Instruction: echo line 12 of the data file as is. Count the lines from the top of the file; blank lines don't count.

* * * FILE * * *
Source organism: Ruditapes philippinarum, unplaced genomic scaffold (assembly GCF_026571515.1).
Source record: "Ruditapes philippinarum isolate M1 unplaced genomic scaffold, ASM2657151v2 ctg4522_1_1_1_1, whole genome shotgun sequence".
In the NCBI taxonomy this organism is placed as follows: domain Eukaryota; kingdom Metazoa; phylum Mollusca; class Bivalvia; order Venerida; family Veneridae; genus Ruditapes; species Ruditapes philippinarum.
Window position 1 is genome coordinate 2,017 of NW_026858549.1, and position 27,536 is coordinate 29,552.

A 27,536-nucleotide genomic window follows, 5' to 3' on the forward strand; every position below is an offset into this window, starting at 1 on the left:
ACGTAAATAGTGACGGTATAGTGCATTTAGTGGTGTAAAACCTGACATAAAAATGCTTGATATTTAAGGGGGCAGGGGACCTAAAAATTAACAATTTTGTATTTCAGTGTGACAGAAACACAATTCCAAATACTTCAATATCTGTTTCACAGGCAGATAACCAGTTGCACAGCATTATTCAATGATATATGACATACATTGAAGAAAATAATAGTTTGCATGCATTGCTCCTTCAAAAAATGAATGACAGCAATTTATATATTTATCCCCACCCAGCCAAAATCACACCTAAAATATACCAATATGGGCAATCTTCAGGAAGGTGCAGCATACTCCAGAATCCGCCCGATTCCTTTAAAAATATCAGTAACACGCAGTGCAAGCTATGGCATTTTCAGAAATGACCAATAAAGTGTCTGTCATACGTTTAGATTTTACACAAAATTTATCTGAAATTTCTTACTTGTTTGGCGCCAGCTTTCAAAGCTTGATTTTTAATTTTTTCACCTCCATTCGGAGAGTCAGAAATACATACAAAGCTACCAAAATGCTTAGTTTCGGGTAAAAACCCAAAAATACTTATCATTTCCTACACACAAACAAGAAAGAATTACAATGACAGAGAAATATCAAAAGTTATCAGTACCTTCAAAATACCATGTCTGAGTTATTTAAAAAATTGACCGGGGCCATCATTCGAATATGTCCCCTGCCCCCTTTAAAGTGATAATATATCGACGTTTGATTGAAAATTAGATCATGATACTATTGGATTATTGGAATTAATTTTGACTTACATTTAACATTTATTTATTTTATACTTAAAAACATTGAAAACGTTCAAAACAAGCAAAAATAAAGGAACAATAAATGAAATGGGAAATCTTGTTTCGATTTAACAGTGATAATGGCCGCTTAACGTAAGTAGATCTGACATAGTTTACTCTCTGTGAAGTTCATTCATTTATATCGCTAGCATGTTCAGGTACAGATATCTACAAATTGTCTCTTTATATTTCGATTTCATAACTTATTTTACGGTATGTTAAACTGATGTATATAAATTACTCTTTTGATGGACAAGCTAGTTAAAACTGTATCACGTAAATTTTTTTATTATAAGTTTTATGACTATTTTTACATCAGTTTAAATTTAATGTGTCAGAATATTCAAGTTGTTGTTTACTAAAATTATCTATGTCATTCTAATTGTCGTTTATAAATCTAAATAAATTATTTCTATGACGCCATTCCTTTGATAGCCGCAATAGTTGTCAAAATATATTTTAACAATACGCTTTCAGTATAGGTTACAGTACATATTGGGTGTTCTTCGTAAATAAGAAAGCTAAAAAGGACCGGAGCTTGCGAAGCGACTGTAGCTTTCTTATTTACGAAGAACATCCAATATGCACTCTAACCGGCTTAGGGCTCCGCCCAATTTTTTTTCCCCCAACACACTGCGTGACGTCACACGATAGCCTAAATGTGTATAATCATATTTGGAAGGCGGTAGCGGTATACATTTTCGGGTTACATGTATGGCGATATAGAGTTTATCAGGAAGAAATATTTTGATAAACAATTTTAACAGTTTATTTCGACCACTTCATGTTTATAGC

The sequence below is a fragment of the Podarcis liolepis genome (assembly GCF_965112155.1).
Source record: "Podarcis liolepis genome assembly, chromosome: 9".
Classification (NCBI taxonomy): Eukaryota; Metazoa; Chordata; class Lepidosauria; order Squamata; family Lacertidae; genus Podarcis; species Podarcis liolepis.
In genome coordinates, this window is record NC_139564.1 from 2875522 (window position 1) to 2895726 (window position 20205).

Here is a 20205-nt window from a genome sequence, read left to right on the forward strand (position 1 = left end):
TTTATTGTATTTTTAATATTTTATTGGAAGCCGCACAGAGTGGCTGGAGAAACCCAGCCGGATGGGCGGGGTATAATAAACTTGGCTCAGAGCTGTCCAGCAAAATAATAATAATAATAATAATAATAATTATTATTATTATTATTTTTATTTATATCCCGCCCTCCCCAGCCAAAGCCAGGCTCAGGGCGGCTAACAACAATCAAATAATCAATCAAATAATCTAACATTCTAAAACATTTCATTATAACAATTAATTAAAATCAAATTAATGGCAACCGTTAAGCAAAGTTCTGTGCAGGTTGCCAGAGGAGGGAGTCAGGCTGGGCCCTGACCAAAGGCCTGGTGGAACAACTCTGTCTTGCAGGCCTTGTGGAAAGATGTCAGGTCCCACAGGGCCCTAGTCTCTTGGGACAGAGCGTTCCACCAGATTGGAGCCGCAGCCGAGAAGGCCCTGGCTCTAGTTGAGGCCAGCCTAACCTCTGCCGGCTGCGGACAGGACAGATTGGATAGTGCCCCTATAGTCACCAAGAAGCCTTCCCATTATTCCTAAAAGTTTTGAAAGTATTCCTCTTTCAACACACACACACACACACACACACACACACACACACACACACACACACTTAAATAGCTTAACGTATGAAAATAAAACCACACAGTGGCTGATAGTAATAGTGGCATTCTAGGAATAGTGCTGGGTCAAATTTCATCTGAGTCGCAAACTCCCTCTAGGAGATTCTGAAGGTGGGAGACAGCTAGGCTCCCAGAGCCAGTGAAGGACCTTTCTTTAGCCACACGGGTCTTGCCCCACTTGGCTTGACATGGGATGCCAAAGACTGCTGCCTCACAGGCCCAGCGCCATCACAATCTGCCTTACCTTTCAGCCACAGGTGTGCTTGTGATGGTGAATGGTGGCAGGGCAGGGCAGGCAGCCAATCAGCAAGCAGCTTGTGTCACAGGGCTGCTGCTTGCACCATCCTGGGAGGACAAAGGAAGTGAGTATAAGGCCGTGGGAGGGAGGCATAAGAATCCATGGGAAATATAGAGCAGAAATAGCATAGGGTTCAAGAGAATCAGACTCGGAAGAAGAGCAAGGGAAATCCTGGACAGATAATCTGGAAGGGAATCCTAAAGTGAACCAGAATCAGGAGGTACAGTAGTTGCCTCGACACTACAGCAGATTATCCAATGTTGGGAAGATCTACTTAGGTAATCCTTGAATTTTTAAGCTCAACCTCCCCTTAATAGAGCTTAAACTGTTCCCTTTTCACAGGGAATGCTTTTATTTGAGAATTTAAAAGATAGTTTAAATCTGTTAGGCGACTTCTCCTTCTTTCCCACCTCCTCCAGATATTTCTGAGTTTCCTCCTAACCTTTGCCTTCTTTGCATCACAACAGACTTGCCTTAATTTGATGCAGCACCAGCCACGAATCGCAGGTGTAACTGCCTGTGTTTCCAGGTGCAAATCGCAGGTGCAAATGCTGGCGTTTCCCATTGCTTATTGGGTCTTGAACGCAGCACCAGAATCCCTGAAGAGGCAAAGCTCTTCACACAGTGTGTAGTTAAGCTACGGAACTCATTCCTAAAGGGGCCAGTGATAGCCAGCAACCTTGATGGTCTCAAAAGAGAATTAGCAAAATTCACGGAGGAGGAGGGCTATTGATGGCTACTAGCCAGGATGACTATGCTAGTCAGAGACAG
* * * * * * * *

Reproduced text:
TTTATTGTATTTTTAATATTTTATTGGAAGCCGCACAGAGTGGCTGGAGAAACCCAGCCGGATGGGCGGGGTATAATAAACTTGGCTCAGAGCTGTCCAGCAAAATAATAATAATAATAATAATAATAATTATTATTATTATTATTTTTATTTATATCCCGCCCTCCCCAGCCAAAGCCAGGCTCAGGGCGGCTAACAACAATCAAATAATCAATCAAATAATCTAACATTCTAAAACATTTCATTATAACAATTAATTAAAATCAAATTAATGGCAACCGTTAAGCAAAGTTCTGTGCAGGTTGCCAGAGGAGGGAGTCAGGCTGGGCCCTGACCAAAGGCCTGGTGGAACAACTCTGTCTTGCAGGCCTTGTGGAAAGATGTCAGGTCCCACAGGGCCCTAGTCTCTTGGGACAGAGCGTTCCACCAGATTGGAGCCGCAGCCGAGAAGGCCCTGGCTCTAGTTGAGGCCAGCCTAACCTCTGCCGGCTGCGGACAGGACAGATTGGATAGTGCCCCTATAGTCACCAAGAAGCCTTCCCATTATTCCTAAAAGTTTTGAAAGTATTCCTCTTTCAACACACACACACACACACACACACACACACACACACACACACACACACTTAAATAGCTTAACGTATGAAAATAAAACCACACAGTGGCTGATAGTAATAGTGGCATTCTAGGAATAGTGCTGGGTCAAATTTCATCTGAGTCGCAAACTCCCTCTAGGAGATTCTGAAGGTGGGAGACAGCTAGGCTCCCAGAGCCAGTGAAGGACCTTTCTTTAGCCACACGGGTCTTGCCCCACTTGGCTTGACATGGGATGCCAAAGACTGCTGCCTCACAGGCCCAGCGCCATCACAATCTGCCTTACCTTTCAGCCACAGGTGTGCTTGTGATGGTGAATGGTGGCAGGGCAGGGCAGGCAGCCAATCAGCAAGCAGCTTGTGTCACAGGGCTGCTGCTTGCACCATCCTGGGAGGACAAAGGAAGTGAGTATAAGGCCGTGGGAGGGAGGCATAAGAATCCATGGGAAATATAGAGCAGAAATAGCATAGGGTTCAAGAGAATCAGACTCGGAAGAAGAGCAAGGGAAATCCTGGACAGATAATCTGGAAGGGAATCCTAAAGTGAACCAGAATCAGGAGGTACAGTAGTTGCCTCGACACTACAGCAGATTATCCAATGTTGGGAAGATCTACTTAGGTAATCCTTGAATTTTTAAGCTCAACCTCCCCTTAATAGAGCTTAAACTGTTCCCTTTTCACAGGGAATGCTTTTATTTGAGAATTTAAAAGATAGTTTAAATCTGTTAGGCGACTTCTCCTTCTTTCCCACCTCCTCCAGATATTTCTGAGTTTCCTCCTAACCTTTGCCTTCTTTGCATCACAACAGACTTGCCTTAATTTGATGCAGCACCAGCCACGAATCGCAGGTGTAACTGCCTGTGTTTCCAGGTGCAAATCGCAGGTGCAAATGCTGGCGTTTCCCATTGCTTATTGGGTCTTGAACGCAGCACCAGAATCCCTGAAGAGGCAAAGCTCTTCACACAGTGTGTAGTTAAGCTACGGAACTCATTCCTAAAGGGGCCAGTGATAGCCAGCAACCTTGATGGTCTCAAAAGAGAATTAGCAAAATTCACGGAGGAGGAGGGCTATTGATGGCTACTAGCCAGGATGACTATGCTAGTCAGAGACAG